Floor joists are horizontal structural members that span an open space, often between beams, which subsequently transfer the load to vertical structural members. These joists, part of the floor system, carry the weight of everything inside a room, including walls, furniture, appliances, and even people.
Most often, floor joist spacing is 16 inches apart on center, but this can vary depending on building codes and the requirements of the structure in the blueprint.
Floor joists help distribute the load of a structure. When weight is applied to the floor and the joist, wood fibers on the bottom of the joist go into what is known as tension. The top fibers go into compression, and this helps distribute the load evenly.
The Anatomy of a Floor Frame
Prior to building your frame make sure that the ground is compacted and the foundation is sturdy. These are the major components of a floor frame (note: this is not a comprehensive list of everything that goes into a floor frame):
- Blocking – Bridging is made up of smaller wood sections fastened between joists. This provides what is known as lateral stability.
- Header joists – A header, or rim joist, is used to frame an opening in the floor. It provides lateral stability.
- Floor joists – Floor joists are large wood framing members that are positioned on their narrow ends. They are evenly spaced and are connected to the sill plate. A subfloor is attached to these joists, which carry the weight of the loads to the walls.
- Sill plate – The sill plate attaches to the top of the foundation, usually made from treated wood. Joists fasten to the sill plate.
- Support beam – The support beam, also known as the center beam, bears the first-floor joists if the joists aren’t long enough to reach between foundation walls.
Types of Floor Joists
There are several different sizes and types of floor joists. The most common sizes are 2×8, 2×10, and 2×12.
Solid Lumber Joists
Solid lumber joists are contiguous boards, usually made from old-growth trees. Their span distances are affected by things such as species, board size, spacing, and deflection. Solid lumber joists on a job site are still common, but the supply of trees is being exhausted, and using younger trees for the joist can result in warped wood.
- Last longer during a fire
- Less expensive than engineered solutions
- Not environmentally friendly
- Limited span distance
I-Joists (TJI Joists)
I-joists, also known as TJI joists, get their name because they look like the capital letter I. Different sections of the I are made with different materials. The tops and bottoms are often made of wood or a laminated veneer. The center support is usually plywood or oriented strand board (OSB).
- Longer spans than solid wood
- Lighter for easier maneuvering
- Fail more quickly in a fire
- Cost more
Open-Web Floor Trusses
Open-web floor trusses make use of wood pieces cantilevered to help support floor loads. Many builders like these trusses because they don’t have to measure and make holes for things such as pipes and electrical wires.
- More rugged construction than I-joists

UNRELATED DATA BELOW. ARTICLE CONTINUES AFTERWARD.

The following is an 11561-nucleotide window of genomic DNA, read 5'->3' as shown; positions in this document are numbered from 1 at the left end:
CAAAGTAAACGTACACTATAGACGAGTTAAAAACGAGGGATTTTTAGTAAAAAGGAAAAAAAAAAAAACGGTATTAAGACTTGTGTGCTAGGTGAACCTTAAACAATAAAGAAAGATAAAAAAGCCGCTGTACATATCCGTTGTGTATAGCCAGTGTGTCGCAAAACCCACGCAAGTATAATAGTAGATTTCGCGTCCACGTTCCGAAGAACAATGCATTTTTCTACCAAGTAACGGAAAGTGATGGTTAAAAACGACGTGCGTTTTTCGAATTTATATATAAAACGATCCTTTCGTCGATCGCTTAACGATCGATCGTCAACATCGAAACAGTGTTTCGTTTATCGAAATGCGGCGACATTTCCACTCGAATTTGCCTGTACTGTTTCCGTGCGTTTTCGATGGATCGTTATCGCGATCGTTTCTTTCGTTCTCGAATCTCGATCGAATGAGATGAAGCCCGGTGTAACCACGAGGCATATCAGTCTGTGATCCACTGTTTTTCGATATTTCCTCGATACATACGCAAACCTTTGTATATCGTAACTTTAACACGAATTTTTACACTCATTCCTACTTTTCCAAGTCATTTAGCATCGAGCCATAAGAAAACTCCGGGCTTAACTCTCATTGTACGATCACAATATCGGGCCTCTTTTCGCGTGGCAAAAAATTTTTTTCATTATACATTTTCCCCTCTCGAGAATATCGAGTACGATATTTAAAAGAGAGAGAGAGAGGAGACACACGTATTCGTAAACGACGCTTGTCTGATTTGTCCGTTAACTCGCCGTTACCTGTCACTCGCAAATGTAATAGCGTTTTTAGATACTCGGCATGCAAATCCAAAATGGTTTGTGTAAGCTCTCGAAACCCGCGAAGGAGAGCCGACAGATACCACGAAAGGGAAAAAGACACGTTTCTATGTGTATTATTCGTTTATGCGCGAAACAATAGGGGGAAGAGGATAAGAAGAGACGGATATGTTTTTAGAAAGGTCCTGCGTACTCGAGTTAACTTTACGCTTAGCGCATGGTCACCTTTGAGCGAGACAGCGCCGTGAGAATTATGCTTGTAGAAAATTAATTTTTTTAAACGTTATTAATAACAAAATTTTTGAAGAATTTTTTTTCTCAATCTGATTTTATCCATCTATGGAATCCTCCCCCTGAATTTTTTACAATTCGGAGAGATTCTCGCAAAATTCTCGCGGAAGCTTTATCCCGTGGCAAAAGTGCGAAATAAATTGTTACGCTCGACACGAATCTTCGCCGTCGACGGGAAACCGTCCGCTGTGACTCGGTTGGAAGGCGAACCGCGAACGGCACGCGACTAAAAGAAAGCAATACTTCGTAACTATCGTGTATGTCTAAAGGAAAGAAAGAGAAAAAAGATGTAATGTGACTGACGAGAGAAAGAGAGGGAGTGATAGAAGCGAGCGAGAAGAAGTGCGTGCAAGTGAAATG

- Even longer spans
- Can accommodate HVAC, plumbing, and electrical without cutting
- Have specific lengths — can’t be trimmed
- Higher cost
Joist Span Considerations
A joist span is the distance covered between supporting structures. Usually, structural engineers calculate the spans to ensure accuracy.
As a rule, the larger the structure, the larger the joists that are used. However, considerations such as the type of floor joist and the dimensional lumber used to construct them, as well as building codes, factor into floor joist spans.
It’s important to realize that there are no standard joist sizes. That means many factors need to be considered when determining the correct joist size and span.
The common types of wood used to make floor joists are redwood, hemlock, Douglas fir, and southern yellow pine. However, not every type of wood product is available across the country.
It’s important to understand the strength differences between wood types when choosing joist material. The bending strength of a wood reveals the load the lumber can withstand perpendicular to the grain. This is usually measured by low, medium, or high bending strength.
Stronger wood can span longer distances without needing additional support. For example, redwood has a medium bending strength, so it can’t take as much weight as fir. So while one type of wood may look better to you, you have to consider its strength. Staining is always an option if you wish to change the appearance of an exposed joist.
Another strength factor to consider when selecting wood floor joists is the lumber grade. The grade is determined by how many knots and other defects are found in the wood. Higher grades of lumber have fewer defects and are stronger than the lower grades. However, the higher the grade, the higher the price.
The most common lumber for floor joists is #2 grade. This lumber has more knots and defects than higher grades, but it doesn’t lose much in the way of strength.
The width of lumber plays a large role in determining how far a joist can span — the distance a piece of lumber can cover before it needs to be supported by a foundation or support post. The strength of a joist board is affected by its top-to-bottom width. This is much more important than the thickness of the board.
Load capacity is critical when using floor joists. Determining the load capacity of a floor joist involves expert knowledge of wood’s structural properties as well as an understanding of building code requirements.
There are two types of weight a floor must bear: live and dead loads.